Steven D'Aprano steve at REMOVE-THIS-cybersource.com.au
Sun Feb 17 04:19:27 CET 2008

```On Sat, 16 Feb 2008 18:21:40 -0800, Carl Banks wrote:

> Consider what happens when you add two fractions:
>
> 1/2 + 1/5
>
> To do that, you have to take the LCD of the denomintor, in this case 10,
> so you get
>
> 5/10 + 2/10 = 7/10
>
> Now imagine that you're adding a lot of different numbers with a lot of
> different bases.  That LCD's going to be pretty big.

It *will* be pretty big, or it *could be* pretty big?

The worst case comes from something like this:

a/2 + b/3 + c/4 + d/5 + e/6 + ...

where the denominator could be as high as n! (for n = the number of
fractions you're adding). Since n! gets large quickly, you don't want
that.

But a less-naive implementation shouldn't be that bad: the lowest common
denominator of a/2 + c/4 is 4, not 8. Still, multiplying all the
relatively-prime denominators will still get large quickly, just not
quite as quickly as n!.

Which is where a good fraction implementation should allow you to specify
the largest denominator you wish to see. After all, the difference
between:

975328755018/6827301285133

and

1/7

is less than 2e-13, or a relative error of approximately 0.0000000001%.
If you care about a difference of that magnitude, you're probably already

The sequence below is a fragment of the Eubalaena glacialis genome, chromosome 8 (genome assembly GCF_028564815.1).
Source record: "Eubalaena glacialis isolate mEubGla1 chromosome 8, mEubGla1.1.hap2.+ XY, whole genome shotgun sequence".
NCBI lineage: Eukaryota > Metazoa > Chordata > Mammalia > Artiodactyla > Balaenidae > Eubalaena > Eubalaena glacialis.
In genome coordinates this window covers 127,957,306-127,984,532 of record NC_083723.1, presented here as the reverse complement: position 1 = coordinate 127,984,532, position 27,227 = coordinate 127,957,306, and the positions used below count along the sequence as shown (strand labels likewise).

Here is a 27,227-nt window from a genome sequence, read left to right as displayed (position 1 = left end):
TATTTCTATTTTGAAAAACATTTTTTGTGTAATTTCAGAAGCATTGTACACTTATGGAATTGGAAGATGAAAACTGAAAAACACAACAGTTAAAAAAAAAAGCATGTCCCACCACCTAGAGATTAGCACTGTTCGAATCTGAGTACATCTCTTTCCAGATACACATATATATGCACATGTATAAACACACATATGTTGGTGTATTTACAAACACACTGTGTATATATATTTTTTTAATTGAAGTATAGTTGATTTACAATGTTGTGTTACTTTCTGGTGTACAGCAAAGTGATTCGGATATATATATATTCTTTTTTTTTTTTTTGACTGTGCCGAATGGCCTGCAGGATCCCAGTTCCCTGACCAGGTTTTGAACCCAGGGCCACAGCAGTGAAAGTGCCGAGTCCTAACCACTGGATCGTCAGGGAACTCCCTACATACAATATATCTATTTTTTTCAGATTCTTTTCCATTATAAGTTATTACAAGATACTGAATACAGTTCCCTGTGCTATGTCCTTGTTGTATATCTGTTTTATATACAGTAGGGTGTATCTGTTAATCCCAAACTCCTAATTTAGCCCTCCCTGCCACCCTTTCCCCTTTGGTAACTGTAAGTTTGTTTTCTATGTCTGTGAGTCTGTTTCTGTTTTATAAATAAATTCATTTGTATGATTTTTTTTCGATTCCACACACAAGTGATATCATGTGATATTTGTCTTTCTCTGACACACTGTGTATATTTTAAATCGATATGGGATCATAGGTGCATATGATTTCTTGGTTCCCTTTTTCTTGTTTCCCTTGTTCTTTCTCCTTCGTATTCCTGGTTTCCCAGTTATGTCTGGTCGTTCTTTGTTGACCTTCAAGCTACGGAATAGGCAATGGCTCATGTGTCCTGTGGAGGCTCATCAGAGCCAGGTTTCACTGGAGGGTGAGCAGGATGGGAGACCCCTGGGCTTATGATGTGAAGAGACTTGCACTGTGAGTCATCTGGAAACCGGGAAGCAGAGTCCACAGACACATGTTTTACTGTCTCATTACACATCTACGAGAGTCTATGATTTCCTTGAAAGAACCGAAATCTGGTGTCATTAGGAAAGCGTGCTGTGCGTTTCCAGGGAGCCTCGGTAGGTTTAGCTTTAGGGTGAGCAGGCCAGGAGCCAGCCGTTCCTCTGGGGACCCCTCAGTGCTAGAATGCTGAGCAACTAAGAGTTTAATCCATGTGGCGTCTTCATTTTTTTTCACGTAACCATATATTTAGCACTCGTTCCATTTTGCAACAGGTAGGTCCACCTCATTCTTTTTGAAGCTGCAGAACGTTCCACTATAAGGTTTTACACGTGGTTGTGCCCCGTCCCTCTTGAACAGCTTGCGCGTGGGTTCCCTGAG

using numpy.

An interesting question would be, how large a denominator would you need
to beat the precision of floats? My back-of-the-envelope calculation
suggests that limiting your denominator to 4503599627370496 is enough to
give you a precision as good as floats:

# on my PC, the machine accuracy is 2.2204460492503131e-16
# this is the smallest float which, when added to 1.0,
# doesn't give 1.0
>>> eps = 2.2204460492503131e-16
>>> 1/eps
4503599627370496.0

The advantage is that while 1000.0+eps gives 1000.0 (which it shouldn't),
(1000*4503599627370496 + 1)/4503599627370496 is a perfectly reasonable
fraction to work with. Ugly to the human eye perhaps, but if your PC is
grinding to a halt on such a fraction, maybe you should take this as a
sign that 64K *isn't* enough memory for everybody.

*wink*

[snip]

> The thing I don't like about rationals is that they give a false sense
> of security.  They are performing reasonably, and then you make a slight
> change or some circumstance changes slightly and suddenly they blow up.

Or, to put it another way, rationals and floats both are dangerous, but
in different ways. The performance of rationals can fall drastically, and
floating point calculations can suddenly become inaccurate. You make your

--
Steven

```